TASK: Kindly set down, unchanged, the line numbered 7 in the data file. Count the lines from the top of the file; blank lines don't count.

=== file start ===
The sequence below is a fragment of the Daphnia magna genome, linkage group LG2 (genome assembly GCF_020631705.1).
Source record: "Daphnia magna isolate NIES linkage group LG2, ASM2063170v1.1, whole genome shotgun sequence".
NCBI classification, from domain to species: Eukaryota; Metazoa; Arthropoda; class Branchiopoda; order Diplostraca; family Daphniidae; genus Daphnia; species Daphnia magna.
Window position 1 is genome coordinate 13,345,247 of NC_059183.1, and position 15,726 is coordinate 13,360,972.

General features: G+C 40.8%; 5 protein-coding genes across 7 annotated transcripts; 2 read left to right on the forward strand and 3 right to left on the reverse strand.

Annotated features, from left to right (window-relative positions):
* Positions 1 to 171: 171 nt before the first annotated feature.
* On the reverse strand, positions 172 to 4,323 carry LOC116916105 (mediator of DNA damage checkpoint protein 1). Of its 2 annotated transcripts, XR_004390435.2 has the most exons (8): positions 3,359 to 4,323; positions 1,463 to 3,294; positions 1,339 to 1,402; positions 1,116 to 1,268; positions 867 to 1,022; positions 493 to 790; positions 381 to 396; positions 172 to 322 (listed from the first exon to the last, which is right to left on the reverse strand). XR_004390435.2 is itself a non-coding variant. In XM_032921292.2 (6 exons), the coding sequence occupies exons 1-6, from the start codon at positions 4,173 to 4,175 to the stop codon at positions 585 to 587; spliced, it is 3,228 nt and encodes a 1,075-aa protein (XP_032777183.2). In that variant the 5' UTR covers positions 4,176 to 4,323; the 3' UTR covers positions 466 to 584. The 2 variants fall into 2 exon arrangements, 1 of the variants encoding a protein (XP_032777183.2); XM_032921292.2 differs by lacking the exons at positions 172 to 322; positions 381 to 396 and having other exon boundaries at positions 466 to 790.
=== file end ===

* Positions 1 to 171: 171 nt before the first annotated feature.